ADV was for a while a fairly large manga publisher, with such lauded and popular titles as Neon Genesis Evangelion: Angelic Days, ARIA, Cromartie High School, Apocalypse Meow, Yotsuba&! and Gunslinger Girl. They had stopped publishing in recent years, and a few of the best licenses were picked up by other publishers, including Yotsuba&! at Yen press.

The move leaves yet another of the founding pioneers of anime in America, John Ledford, in limbo and his original company in the history books and not a thriving business. It’s in many ways similar to Central Park Media and John O’Donnell, which got caught up in the general decline of the DVD business in general and the anime business in particular, especially the 2006 bankruptcy of the Musicland chain.

The official announcement is under the cut.



A.D. VISION, INC. (“ADV” or the “Company”) announced today that June 1, 2009, the Company concluded a series of transactions that are expected to result in seamless delivery of home video products and television programming to customers.

Through an asset purchase agreement, AEsir Holdings, LLC (“Aesir”) acquired a subordinated interest in selected programming from ADV’s film library together with other intellectual property subject to all liens and security interests of the Company’s senior secured lender. The transaction requires Aesir to assume specific obligations and scheduled liabilities of the Company under legacy license agreements associated with the acquired programming.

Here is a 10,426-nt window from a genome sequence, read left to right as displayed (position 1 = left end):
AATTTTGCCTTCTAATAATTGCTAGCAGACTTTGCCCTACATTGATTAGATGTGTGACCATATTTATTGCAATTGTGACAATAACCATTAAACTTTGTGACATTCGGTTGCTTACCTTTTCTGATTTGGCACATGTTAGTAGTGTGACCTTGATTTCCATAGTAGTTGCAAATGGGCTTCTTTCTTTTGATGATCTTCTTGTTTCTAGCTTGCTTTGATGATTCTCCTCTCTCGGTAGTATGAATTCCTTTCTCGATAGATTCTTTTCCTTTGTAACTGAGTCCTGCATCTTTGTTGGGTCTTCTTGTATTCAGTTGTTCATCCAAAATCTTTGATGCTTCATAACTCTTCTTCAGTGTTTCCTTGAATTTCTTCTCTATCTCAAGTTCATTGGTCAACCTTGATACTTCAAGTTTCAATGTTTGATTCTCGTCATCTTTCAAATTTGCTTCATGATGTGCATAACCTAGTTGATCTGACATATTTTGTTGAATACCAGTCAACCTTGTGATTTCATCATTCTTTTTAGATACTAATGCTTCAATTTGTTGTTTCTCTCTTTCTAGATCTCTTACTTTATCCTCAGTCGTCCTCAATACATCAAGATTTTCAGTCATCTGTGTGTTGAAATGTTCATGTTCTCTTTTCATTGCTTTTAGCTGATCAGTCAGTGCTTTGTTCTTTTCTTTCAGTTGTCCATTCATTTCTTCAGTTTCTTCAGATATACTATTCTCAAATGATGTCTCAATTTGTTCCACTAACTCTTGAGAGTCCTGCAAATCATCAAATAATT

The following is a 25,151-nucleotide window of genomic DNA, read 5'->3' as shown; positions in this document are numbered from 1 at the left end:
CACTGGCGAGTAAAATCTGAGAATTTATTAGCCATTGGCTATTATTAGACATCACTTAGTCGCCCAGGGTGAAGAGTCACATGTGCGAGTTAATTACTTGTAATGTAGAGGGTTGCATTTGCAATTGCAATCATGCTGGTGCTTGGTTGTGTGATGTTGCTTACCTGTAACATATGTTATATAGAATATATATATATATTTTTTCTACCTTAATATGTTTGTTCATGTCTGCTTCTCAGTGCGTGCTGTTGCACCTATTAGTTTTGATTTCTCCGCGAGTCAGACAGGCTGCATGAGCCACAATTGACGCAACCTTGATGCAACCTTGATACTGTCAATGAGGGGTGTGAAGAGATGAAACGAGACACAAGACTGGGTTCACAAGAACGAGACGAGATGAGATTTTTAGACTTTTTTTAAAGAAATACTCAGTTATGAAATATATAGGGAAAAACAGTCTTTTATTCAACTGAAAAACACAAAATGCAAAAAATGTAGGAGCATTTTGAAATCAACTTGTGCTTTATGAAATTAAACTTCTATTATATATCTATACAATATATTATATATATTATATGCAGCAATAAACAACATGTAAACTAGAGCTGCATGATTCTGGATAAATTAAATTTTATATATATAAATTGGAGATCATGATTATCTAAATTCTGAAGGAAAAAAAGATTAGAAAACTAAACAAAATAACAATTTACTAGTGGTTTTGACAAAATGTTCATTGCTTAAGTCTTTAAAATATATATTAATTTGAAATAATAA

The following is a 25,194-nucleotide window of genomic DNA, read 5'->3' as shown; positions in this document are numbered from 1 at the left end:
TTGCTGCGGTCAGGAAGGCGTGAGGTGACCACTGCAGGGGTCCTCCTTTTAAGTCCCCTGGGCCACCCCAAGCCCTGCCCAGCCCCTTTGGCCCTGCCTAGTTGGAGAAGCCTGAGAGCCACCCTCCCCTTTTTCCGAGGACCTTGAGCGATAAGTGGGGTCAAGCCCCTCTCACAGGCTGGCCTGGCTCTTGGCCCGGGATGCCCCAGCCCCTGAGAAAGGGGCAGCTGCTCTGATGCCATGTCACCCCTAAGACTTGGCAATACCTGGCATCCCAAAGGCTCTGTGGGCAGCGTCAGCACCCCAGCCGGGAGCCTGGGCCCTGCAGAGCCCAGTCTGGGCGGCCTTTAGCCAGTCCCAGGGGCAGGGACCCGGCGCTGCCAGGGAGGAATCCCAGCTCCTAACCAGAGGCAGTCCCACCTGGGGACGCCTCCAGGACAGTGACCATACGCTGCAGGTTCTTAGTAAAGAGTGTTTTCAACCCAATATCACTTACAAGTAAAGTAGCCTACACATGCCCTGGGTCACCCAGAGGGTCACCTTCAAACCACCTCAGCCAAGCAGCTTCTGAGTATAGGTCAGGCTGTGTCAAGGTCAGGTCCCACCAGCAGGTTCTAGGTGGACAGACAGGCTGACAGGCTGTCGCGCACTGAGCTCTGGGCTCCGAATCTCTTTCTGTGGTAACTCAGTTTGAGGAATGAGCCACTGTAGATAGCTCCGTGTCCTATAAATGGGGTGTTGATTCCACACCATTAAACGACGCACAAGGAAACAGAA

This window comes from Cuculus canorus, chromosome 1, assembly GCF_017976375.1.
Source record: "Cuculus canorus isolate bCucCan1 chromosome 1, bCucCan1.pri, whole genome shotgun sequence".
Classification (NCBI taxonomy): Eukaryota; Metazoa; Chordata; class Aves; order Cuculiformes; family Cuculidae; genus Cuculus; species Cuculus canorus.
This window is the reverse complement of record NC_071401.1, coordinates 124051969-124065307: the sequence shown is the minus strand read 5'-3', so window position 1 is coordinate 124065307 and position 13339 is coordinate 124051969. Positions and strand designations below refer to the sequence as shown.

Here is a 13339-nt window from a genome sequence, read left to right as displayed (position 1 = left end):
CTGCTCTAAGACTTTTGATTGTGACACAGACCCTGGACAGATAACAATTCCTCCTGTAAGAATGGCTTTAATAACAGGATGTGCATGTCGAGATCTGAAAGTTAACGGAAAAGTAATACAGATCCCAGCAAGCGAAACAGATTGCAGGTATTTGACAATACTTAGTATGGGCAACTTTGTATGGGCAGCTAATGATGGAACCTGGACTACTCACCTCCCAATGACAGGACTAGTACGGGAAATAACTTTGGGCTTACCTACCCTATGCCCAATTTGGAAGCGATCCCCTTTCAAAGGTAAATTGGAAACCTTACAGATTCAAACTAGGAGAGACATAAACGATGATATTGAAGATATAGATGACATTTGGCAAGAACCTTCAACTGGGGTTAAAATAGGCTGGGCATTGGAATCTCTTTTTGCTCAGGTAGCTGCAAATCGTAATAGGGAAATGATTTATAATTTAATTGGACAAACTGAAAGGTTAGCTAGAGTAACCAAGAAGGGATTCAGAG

Concurrently, the Company concluded an asset purchase agreement with SXION 23, LLC, doing business as “Section23 Films,” a home video distribution company, under which it assumes account servicing and distribution operations in connection with the library acquired by Aesir, subject to all liens and security interest of the Company’s senior secured lender.

John Ledford, ADV’s President and CEO, states “We believe the actions we initiated and completed provided the same or more value to the Company’s secured lender and its programming licensors while giving other key stakeholders such as employees and customers some potential value or the reasonable probability of realizing value.”

In a separate transaction, Valkyrie Media Partners, LLC (“Valkyrie”) acquired a 100% equity position in Anime Network, Inc. (“ANI”), formerly ADV’s television unit, pursuant to a stock purchase agreement between ADV and Valkyrie. That transaction includes an assumption by Valkyrie of specific liens and security interests of the Company’s senior secured lender.

In another separate transaction, Seraphim Studios, LLC acquired Amusement Park Media, the production unit of A.D. Vision, Inc.

Further announcements are expected from the respective acquiring entities over the coming days.

Comments

  1. Kinda explains why the DVD rights of Farscape were picked up by A & E.

    ~

    Coat

  2. Mark Parsons says:

    Free YOTSUBA!

    Need more soon! ***gasp***

  3. Yesterday we received the reissue of vol 1 from Yen and today we’re expecting vols 2-5 and the NEW vol 6!

Trackbacks

  1. […] The slow, sad beak-up/implosion of ADV depressed me to no end, since it meant that two of my favorite manga series were going the way of the dodo, possibly never to be in print or completed again (yes, it is in fact all about me and my sense of entitlement). […]